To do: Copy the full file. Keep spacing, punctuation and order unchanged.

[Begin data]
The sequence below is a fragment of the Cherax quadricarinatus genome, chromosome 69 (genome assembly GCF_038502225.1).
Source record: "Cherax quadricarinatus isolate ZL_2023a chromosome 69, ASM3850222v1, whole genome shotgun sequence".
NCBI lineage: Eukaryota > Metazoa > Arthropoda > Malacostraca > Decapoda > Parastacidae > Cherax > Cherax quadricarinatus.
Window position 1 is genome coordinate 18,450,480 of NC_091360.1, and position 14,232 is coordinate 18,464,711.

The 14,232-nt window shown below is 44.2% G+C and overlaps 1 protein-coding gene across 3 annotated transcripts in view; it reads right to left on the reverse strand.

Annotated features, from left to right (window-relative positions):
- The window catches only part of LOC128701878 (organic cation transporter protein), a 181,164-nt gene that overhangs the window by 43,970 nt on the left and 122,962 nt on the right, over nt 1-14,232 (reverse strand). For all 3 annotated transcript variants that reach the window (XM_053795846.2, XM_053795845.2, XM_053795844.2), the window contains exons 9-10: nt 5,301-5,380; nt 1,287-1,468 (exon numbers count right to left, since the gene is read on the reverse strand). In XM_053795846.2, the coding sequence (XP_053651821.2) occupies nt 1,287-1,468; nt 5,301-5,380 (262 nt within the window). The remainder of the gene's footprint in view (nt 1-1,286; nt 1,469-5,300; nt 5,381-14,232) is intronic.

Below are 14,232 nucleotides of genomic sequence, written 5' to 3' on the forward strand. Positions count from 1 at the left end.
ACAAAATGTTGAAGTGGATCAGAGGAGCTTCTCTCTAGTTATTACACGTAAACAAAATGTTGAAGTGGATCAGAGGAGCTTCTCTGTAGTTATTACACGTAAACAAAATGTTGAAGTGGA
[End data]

The sequence below is a fragment of the Cherax quadricarinatus genome, chromosome 69 (genome assembly GCF_038502225.1).
Source record: "Cherax quadricarinatus isolate ZL_2023a chromosome 69, ASM3850222v1, whole genome shotgun sequence".
NCBI lineage: Eukaryota > Metazoa > Arthropoda > Malacostraca > Decapoda > Parastacidae > Cherax > Cherax quadricarinatus.
Window position 1 is genome coordinate 18,450,480 of NC_091360.1, and position 14,232 is coordinate 18,464,711.

The 14,232-nt window shown below is 44.2% G+C and overlaps 1 protein-coding gene across 3 annotated transcripts in view; it reads right to left on the reverse strand.

Annotated features, from left to right (window-relative positions):
- The window catches only part of LOC128701878 (organic cation transporter protein), a 181,164-nt gene that overhangs the window by 43,970 nt on the left and 122,962 nt on the right, over nt 1-14,232 (reverse strand). For all 3 annotated transcript variants that reach the window (XM_053795846.2, XM_053795845.2, XM_053795844.2), the window contains exons 9-10: nt 5,301-5,380; nt 1,287-1,468 (exon numbers count right to left, since the gene is read on the reverse strand). In XM_053795846.2, the coding sequence (XP_053651821.2) occupies nt 1,287-1,468; nt 5,301-5,380 (262 nt within the window). The remainder of the gene's footprint in view (nt 1-1,286; nt 1,469-5,300; nt 5,381-14,232) is intronic.

Below are 14,232 nucleotides of genomic sequence, written 5' to 3' on the forward strand. Positions count from 1 at the left end.
ACAAAATGTTGAAGTGGATCAGAGGAGCTTCTCTCTAGTTATTACACGTAAACAAAATGTTGAAGTGGATCAGAGGAGCTTCTCTGTAGTTATTACACGTAAACAAAATGTTGAAGTGGA